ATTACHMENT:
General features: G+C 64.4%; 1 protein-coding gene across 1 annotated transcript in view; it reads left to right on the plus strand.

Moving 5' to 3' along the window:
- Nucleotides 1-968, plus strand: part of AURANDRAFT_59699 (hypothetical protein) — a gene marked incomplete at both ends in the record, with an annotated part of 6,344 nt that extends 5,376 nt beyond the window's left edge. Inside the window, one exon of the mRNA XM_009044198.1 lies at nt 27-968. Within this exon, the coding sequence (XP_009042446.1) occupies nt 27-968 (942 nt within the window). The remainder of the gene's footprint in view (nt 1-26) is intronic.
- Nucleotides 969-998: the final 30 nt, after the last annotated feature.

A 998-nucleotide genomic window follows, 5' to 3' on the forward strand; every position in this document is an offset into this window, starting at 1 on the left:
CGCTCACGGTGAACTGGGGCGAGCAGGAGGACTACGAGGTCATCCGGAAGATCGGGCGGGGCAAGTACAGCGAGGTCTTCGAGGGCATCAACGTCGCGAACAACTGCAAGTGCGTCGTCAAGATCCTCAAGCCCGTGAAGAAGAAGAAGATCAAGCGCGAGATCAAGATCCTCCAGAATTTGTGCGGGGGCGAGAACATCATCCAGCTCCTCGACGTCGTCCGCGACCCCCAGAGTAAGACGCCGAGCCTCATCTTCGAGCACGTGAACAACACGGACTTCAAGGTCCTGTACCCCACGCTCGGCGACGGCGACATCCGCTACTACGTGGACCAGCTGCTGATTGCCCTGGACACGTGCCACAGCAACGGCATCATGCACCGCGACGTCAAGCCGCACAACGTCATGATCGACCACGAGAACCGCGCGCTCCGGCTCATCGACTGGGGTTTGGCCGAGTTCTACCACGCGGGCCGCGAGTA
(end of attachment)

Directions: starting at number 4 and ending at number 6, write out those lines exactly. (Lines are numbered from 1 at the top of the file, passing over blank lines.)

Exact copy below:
- Nucleotides 969-998: the final 30 nt, after the last annotated feature.

A 998-nucleotide genomic window follows, 5' to 3' on the forward strand; every position in this document is an offset into this window, starting at 1 on the left:
CGCTCACGGTGAACTGGGGCGAGCAGGAGGACTACGAGGTCATCCGGAAGATCGGGCGGGGCAAGTACAGCGAGGTCTTCGAGGGCATCAACGTCGCGAACAACTGCAAGTGCGTCGTCAAGATCCTCAAGCCCGTGAAGAAGAAGAAGATCAAGCGCGAGATCAAGATCCTCCAGAATTTGTGCGGGGGCGAGAACATCATCCAGCTCCTCGACGTCGTCCGCGACCCCCAGAGTAAGACGCCGAGCCTCATCTTCGAGCACGTGAACAACACGGACTTCAAGGTCCTGTACCCCACGCTCGGCGACGGCGACATCCGCTACTACGTGGACCAGCTGCTGATTGCCCTGGACACGTGCCACAGCAACGGCATCATGCACCGCGACGTCAAGCCGCACAACGTCATGATCGACCACGAGAACCGCGCGCTCCGGCTCATCGACTGGGGTTTGGCCGAGTTCTACCACGCGGGCCGCGAGTA